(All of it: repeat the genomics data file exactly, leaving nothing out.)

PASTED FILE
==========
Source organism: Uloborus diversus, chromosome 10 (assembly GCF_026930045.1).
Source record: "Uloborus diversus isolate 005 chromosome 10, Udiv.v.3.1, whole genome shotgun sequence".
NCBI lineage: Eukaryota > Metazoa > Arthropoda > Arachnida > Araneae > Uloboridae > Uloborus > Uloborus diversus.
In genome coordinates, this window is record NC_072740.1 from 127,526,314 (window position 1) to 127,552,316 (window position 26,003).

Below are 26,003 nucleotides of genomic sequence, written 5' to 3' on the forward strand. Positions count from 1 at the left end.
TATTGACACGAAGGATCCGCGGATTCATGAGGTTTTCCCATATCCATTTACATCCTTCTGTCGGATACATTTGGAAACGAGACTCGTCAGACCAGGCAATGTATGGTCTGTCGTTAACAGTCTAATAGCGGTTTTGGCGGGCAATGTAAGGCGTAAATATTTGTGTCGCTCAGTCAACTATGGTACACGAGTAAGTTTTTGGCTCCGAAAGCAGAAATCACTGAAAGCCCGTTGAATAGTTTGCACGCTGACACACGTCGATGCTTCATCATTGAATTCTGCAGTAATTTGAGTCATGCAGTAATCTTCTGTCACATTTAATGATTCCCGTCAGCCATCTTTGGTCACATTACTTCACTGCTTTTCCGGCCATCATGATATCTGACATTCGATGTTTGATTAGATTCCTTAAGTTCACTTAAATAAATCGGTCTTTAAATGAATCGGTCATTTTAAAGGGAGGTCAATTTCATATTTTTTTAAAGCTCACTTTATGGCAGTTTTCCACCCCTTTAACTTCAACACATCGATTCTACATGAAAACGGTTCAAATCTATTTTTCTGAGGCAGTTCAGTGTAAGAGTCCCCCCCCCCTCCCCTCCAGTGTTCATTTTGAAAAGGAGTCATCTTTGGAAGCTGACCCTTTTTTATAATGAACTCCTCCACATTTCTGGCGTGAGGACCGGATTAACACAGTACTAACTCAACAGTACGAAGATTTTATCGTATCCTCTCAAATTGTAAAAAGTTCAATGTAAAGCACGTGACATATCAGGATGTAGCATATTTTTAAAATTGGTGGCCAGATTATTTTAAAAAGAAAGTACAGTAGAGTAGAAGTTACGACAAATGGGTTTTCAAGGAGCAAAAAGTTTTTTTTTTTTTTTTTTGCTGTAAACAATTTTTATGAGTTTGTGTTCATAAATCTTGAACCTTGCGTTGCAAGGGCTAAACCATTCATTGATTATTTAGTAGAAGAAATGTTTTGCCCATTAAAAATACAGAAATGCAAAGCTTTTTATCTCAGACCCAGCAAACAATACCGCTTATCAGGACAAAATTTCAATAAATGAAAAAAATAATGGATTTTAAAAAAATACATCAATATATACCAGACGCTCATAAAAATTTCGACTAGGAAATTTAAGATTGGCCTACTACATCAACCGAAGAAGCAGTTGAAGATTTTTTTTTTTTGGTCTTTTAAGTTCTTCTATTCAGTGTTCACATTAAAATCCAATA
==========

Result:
Source organism: Uloborus diversus, chromosome 10 (assembly GCF_026930045.1).
Source record: "Uloborus diversus isolate 005 chromosome 10, Udiv.v.3.1, whole genome shotgun sequence".
NCBI lineage: Eukaryota > Metazoa > Arthropoda > Arachnida > Araneae > Uloboridae > Uloborus > Uloborus diversus.
In genome coordinates, this window is record NC_072740.1 from 127,526,314 (window position 1) to 127,552,316 (window position 26,003).

Below are 26,003 nucleotides of genomic sequence, written 5' to 3' on the forward strand. Positions count from 1 at the left end.
TATTGACACGAAGGATCCGCGGATTCATGAGGTTTTCCCATATCCATTTACATCCTTCTGTCGGATACATTTGGAAACGAGACTCGTCAGACCAGGCAATGTATGGTCTGTCGTTAACAGTCTAATAGCGGTTTTGGCGGGCAATGTAAGGCGTAAATATTTGTGTCGCTCAGTCAACTATGGTACACGAGTAAGTTTTTGGCTCCGAAAGCAGAAATCACTGAAAGCCCGTTGAATAGTTTGCACGCTGACACACGTCGATGCTTCATCATTGAATTCTGCAGTAATTTGAGTCATGCAGTAATCTTCTGTCACATTTAATGATTCCCGTCAGCCATCTTTGGTCACATTACTTCACTGCTTTTCCGGCCATCATGATATCTGACATTCGATGTTTGATTAGATTCCTTAAGTTCACTTAAATAAATCGGTCTTTAAATGAATCGGTCATTTTAAAGGGAGGTCAATTTCATATTTTTTTAAAGCTCACTTTATGGCAGTTTTCCACCCCTTTAACTTCAACACATCGATTCTACATGAAAACGGTTCAAATCTATTTTTCTGAGGCAGTTCAGTGTAAGAGTCCCCCCCCCCTCCCCTCCAGTGTTCATTTTGAAAAGGAGTCATCTTTGGAAGCTGACCCTTTTTTATAATGAACTCCTCCACATTTCTGGCGTGAGGACCGGATTAACACAGTACTAACTCAACAGTACGAAGATTTTATCGTATCCTCTCAAATTGTAAAAAGTTCAATGTAAAGCACGTGACATATCAGGATGTAGCATATTTTTAAAATTGGTGGCCAGATTATTTTAAAAAGAAAGTACAGTAGAGTAGAAGTTACGACAAATGGGTTTTCAAGGAGCAAAAAGTTTTTTTTTTTTTTTTTTGCTGTAAACAATTTTTATGAGTTTGTGTTCATAAATCTTGAACCTTGCGTTGCAAGGGCTAAACCATTCATTGATTATTTAGTAGAAGAAATGTTTTGCCCATTAAAAATACAGAAATGCAAAGCTTTTTATCTCAGACCCAGCAAACAATACCGCTTATCAGGACAAAATTTCAATAAATGAAAAAAATAATGGATTTTAAAAAAATACATCAATATATACCAGACGCTCATAAAAATTTCGACTAGGAAATTTAAGATTGGCCTACTACATCAACCGAAGAAGCAGTTGAAGATTTTTTTTTTTTGGTCTTTTAAGTTCTTCTATTCAGTGTTCACATTAAAATCCAATA